Friday, November 18, 2005

True loyalty does not require bribery

Companies should strive for monogamy, not polygamy

One day, just for grins, I decided to do a test. I wanted to know how many “loyalty cards” I had in my wallet. Here is what I discovered: I had 19. Now, if all of these cards were for different categories of products, I’d be telling you a different story. However, they aren’t. I had cards for five different restaurants, five different airlines, three different hotel chains, two different driving ranges and a few miscellaneous ones. In the world of “loyalty”, I am more of a philanderer than a loyal monogamist.

What is loyalty anyway?

To be loyal is to feel a devotion, duty or attachment to somebody or something. Yet, with 19 cards in my pocket, how “loyal” am I? When I fly to Atlanta, I am likely to use my Delta card. Yet, when I fly to Boston, I fly JetBlue. Am I loyal? I don’t think so. Would the industry describe me as loyal? Again, I don’t think so. Then, why do we insist on calling the card in my wallet a loyalty card if it doesn’t make me loyal? I think the better term would be to call it a bribery card because that is how it is perceived and used. The airline provides an incentive, a bribe, that if I buy from them, they will give me some undeserved benefit – such as a free ticket. I willingly accept this incentive. However, I am not sure it materially changed my mind as to which airline I would fly. I fly enough that I can get tickets on multiple airlines.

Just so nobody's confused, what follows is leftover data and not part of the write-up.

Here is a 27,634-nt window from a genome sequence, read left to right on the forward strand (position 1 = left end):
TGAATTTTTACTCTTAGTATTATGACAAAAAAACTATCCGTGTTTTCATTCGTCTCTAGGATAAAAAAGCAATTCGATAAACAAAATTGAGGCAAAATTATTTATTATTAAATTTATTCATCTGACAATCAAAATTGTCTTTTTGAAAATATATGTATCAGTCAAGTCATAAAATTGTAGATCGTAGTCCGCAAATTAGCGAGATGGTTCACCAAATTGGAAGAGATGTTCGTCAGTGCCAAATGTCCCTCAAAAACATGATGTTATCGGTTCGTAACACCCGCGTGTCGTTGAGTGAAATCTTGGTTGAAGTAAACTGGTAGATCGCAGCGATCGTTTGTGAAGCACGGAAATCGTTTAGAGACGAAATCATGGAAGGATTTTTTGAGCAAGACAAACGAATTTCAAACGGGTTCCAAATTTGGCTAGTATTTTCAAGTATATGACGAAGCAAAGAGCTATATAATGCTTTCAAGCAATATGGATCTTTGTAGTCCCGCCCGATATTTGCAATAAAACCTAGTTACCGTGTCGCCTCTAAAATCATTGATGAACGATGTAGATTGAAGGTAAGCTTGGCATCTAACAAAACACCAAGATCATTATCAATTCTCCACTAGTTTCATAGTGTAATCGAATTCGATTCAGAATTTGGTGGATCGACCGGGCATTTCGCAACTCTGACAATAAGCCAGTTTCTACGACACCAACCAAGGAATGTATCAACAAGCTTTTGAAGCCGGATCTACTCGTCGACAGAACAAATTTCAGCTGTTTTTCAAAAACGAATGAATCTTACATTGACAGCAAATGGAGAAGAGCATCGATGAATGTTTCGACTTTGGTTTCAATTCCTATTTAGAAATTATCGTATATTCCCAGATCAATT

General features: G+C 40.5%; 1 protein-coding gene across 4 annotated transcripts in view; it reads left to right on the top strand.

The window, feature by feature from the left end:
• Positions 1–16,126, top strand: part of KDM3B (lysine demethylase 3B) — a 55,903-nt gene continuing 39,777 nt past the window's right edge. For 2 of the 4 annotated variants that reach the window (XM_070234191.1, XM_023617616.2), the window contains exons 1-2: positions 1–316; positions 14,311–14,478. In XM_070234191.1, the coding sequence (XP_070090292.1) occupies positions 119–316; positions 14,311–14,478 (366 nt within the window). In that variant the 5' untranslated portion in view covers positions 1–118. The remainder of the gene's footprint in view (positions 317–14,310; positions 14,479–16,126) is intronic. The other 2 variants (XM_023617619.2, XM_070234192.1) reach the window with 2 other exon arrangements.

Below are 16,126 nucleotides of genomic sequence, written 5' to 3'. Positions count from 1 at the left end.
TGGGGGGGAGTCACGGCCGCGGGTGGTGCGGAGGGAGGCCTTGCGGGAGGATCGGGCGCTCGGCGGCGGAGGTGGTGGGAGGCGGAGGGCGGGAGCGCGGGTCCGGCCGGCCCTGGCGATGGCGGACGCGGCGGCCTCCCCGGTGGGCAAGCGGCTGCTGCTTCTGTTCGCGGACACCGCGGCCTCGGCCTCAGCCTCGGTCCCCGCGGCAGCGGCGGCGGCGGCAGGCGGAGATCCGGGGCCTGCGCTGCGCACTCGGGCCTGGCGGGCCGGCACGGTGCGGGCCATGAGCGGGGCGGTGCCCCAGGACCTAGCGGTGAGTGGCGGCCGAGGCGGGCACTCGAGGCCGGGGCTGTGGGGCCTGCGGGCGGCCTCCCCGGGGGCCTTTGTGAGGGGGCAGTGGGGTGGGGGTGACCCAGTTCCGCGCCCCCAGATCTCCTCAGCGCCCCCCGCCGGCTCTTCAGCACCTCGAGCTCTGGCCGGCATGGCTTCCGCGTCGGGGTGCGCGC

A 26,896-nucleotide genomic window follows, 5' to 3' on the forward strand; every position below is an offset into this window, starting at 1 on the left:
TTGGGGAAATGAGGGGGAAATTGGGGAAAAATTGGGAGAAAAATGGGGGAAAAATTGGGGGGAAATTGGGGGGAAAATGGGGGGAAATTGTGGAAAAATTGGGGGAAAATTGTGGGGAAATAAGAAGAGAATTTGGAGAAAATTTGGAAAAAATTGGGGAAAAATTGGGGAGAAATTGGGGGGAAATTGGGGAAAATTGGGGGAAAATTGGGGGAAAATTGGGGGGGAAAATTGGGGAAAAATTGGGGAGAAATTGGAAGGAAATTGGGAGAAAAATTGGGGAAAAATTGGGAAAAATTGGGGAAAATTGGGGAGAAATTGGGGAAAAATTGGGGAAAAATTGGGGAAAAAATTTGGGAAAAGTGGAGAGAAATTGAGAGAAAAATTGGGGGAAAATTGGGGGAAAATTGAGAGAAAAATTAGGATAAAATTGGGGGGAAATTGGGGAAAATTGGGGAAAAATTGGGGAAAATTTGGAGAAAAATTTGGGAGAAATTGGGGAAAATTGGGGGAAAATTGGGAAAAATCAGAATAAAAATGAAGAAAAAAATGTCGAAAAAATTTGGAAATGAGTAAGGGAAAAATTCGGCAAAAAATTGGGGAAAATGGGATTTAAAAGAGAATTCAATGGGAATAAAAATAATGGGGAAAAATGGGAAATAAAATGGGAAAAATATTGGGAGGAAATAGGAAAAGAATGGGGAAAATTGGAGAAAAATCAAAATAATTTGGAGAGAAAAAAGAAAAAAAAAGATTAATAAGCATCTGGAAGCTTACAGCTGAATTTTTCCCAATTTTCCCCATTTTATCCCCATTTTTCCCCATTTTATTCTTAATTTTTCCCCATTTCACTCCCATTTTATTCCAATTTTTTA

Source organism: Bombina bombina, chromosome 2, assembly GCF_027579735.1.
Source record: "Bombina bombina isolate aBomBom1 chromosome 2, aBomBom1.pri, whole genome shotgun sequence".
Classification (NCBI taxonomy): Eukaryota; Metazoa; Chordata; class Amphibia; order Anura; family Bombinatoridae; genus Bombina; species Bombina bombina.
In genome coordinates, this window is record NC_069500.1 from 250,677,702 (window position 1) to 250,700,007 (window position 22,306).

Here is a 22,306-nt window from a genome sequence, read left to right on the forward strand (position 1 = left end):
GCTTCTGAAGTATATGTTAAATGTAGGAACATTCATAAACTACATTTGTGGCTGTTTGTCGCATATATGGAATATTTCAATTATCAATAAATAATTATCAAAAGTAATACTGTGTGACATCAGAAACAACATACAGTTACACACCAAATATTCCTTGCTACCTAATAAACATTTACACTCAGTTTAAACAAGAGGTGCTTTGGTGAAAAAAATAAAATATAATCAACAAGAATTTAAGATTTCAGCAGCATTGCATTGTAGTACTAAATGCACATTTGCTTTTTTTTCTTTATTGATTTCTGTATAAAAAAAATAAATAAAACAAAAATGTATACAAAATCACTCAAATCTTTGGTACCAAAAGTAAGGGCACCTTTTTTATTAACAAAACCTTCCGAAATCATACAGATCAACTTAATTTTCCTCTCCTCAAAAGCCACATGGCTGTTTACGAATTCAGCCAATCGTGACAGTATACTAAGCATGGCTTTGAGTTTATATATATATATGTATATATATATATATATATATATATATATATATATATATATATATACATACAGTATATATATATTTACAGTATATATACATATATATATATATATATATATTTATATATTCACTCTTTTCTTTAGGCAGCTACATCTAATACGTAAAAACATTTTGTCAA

Why does corporate monogamy matter?

Many industries are zero-sum games where any gain in sales is 100% at the expense of another brand. Every time a company can win a sale, they win twice. First, they gain the profits from that transaction. Second, they keep the competitor from having the profits from that transaction. In flat markets, growth is always at the expense of the competition. Also, monogamy is a sign that customers truly value the services you provide more than they do the competition. When value is high, customers are more likely to share their positive opinions with others, lowering sales and marketing costs and improving overall marketing effectiveness. It acts as a virtuous cycle.

Conditioning the customer

These so-called loyalty cards are a very negative tool for most businesses as they tend to de-value, not build corporate value. An analogous example would be the use of coupons. After decades of using coupons to drive sales, P&G, the giant consumer package goods company realized that couponing was hurting the brand and devaluing the products. Therefore, they moved away from using this technique. They realized it was merely a price discounting tool. The couponing conditioned the customer to wait for the special. The same is true with loyalty cards. We are conditioning the customer to expect some reward simply for buying their service. This builds costs into the system and doesn’t build as much brand loyalty as would be expected. It is merely a price discounting method.

Where does true loyalty come from?

We are loyal when we feel connected to a brand, a service, a product or a company. When we value what they do or stand for. Yet most companies don’t know how to engender this connectedness. We build value when customers experience a result, a level of service, etc. that exceeds their expectations. Therefore, in order to exceed expectations, we need to uncover what they are first. Once we know the customer’s expectations, we need to shape them in a way that makes it possible for us to exceed them.

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